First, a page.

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Smelter's $30M sweetener came down to scale, says PM

Smelter's $30M sweetener came down to scale, says PM

By Pattrick Smellie

Aug 12 (BusinessDesk) - The only reason the government offered $30 million to Rio Tinto to keep the Bluff aluminium smelter open was because it is such a large part of the economy, Prime Minister John Key says.

Asked at his weekly press conference why the government hadn't supported other industries threatening to close, such as KiwiRail's Hillside workshops, Key said: "It simply comes down to scale."

"We believe Rio Tinto want to remain a long term participant at Tiwai Point," he said. "They were the ones who wanted to remain engaged with Meridian", the state-owned electricity company that supplies power to the smelter, equivalent to around one-seventh of all the power produced in New Zealand.

"This is different from Hillside," he said. The government had tried without success to find a buyer for the railway workshops.

Asked whether the deal was motivated by the desire to partially privatise Meridian next month, Key said: "Not really."

"The fact is we were forced to the point where they needed to make a decision."

Rio had been trying to sell its 79.4 percent share of the smelter prior to the new contract being announced, but withdrew it a day after the newcontract was announced, along with several Australian aluminium assets that had also proven unsaleable in current market conditions.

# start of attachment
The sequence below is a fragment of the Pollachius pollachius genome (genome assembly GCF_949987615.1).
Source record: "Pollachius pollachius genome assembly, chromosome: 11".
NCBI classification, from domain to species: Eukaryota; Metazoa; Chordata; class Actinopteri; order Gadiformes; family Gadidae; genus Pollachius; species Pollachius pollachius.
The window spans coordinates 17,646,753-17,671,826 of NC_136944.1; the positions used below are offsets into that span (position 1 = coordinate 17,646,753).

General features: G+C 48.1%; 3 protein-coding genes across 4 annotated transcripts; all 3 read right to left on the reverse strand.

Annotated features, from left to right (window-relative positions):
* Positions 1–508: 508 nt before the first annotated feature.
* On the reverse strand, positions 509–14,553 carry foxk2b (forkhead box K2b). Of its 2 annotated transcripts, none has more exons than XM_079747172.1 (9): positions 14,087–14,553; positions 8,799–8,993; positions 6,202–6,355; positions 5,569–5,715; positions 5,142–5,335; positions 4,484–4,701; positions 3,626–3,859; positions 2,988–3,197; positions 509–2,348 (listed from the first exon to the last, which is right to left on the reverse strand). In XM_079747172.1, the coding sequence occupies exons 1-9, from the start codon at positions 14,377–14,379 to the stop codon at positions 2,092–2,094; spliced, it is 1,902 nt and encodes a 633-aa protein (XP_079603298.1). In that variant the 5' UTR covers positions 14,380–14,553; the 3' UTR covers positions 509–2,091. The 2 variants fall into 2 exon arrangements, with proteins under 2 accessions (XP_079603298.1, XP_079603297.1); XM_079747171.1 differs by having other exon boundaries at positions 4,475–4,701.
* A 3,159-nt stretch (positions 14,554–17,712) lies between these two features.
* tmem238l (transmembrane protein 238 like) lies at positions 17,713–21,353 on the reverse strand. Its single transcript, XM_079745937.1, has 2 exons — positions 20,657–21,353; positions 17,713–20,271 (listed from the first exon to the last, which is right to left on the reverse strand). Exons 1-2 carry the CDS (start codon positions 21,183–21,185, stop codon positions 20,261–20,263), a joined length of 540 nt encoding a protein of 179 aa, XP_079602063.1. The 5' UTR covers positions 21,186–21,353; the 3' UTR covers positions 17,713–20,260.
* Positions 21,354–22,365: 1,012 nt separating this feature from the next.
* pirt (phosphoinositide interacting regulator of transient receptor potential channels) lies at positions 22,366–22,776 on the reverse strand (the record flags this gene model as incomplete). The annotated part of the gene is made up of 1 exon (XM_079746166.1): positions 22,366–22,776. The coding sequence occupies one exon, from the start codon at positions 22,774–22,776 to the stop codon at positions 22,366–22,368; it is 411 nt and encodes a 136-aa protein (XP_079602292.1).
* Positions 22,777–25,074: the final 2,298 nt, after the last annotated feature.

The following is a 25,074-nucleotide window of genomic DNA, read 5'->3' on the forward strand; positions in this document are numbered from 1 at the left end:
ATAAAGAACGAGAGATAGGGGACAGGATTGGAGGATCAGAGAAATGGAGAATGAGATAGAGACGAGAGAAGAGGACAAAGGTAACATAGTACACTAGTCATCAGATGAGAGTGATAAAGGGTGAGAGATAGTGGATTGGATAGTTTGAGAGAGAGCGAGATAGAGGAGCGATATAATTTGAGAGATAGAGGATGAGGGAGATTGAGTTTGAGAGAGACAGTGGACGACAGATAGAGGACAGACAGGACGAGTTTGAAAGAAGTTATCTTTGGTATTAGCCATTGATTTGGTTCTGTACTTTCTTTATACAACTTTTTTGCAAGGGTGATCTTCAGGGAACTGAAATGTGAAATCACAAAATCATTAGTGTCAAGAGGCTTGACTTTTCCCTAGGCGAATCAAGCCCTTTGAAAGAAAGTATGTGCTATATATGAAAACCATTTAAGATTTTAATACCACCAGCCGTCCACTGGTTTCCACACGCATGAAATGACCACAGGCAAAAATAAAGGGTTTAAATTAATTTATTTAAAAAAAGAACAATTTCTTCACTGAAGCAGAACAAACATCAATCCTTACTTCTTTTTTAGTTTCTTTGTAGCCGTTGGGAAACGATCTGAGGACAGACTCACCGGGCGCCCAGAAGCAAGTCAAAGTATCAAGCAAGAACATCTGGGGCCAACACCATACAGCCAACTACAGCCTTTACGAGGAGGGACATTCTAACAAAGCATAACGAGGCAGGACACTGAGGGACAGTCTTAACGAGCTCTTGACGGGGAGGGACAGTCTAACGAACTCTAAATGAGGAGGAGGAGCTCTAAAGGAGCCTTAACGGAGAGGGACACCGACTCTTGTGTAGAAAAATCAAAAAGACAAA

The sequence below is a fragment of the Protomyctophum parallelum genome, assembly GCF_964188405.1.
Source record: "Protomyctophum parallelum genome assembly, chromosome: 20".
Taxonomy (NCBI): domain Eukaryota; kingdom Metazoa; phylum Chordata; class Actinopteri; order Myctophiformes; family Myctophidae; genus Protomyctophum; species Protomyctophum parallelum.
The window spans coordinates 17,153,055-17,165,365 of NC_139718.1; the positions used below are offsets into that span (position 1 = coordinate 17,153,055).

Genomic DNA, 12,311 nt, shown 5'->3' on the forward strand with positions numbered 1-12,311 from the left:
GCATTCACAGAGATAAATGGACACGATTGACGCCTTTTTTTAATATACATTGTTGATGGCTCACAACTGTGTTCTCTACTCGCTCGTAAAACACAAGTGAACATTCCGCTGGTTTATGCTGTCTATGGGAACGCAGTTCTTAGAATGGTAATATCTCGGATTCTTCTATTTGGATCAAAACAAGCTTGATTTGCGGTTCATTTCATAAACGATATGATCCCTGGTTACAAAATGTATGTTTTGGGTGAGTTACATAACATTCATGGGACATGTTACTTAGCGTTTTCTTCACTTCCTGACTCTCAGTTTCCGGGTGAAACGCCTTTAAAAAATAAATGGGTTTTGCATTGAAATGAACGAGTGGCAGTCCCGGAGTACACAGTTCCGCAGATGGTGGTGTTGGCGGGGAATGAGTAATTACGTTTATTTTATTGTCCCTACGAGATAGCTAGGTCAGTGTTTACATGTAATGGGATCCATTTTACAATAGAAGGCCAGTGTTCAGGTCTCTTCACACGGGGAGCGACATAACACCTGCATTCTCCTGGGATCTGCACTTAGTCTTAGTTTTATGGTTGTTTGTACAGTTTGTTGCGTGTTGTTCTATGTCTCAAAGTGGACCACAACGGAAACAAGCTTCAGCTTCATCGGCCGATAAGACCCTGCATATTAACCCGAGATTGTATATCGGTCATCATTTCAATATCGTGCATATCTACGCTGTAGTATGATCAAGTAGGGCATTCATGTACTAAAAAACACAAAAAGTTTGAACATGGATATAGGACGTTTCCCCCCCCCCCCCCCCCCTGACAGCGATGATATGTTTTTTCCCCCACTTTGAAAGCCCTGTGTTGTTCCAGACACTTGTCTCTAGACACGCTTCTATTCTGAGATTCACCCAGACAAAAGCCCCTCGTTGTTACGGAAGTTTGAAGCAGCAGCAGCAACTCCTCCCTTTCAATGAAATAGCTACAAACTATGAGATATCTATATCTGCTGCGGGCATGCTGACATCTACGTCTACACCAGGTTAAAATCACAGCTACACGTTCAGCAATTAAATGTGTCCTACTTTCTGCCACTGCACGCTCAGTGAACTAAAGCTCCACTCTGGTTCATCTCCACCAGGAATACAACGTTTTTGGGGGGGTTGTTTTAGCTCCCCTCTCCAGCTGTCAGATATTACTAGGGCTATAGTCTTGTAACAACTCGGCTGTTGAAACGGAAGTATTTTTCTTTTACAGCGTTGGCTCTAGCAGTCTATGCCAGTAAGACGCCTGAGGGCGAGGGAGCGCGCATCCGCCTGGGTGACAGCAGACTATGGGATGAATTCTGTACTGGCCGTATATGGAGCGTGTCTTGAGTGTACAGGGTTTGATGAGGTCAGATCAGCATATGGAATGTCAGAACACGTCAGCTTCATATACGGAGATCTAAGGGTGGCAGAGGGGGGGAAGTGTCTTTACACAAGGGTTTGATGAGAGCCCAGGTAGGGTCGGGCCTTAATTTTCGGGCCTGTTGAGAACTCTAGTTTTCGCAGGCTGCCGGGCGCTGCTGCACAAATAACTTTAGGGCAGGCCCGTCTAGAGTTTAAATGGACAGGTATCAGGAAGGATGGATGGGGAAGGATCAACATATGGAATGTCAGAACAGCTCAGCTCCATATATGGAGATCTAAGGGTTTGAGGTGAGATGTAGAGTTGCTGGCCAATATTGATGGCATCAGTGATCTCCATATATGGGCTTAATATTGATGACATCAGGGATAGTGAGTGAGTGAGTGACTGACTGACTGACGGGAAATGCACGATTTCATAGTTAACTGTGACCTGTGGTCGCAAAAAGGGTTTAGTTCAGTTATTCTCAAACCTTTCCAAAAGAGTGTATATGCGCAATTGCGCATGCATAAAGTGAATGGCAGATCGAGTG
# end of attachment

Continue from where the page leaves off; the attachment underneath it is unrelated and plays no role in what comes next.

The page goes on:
Key said Rio's new contract was "slightly worse" than the contract that expired at the end of last year and was briefly replaced by a contract that raised power prices, but was renegotiated at Rio's insistence. The new contract was concluded in 2007 before the global financial crisis and a collapse in the global price of aluminium.

The new contract with Meridian includes price uplifts if metal prices improve and appears to incentivise the smelter to release some capacity to Meridian after 2015.

Meridian announced a 53 percent increase in underlying profit to $162.7 million today, although revenues rose only 5.5 percent over the year. Meridian wrote down $476 million of the value of its assets because of the new, less generous smelter contract.

Key confirmed a Meridian listing on the New Zealand and Australian stock exchanges is planned for October.


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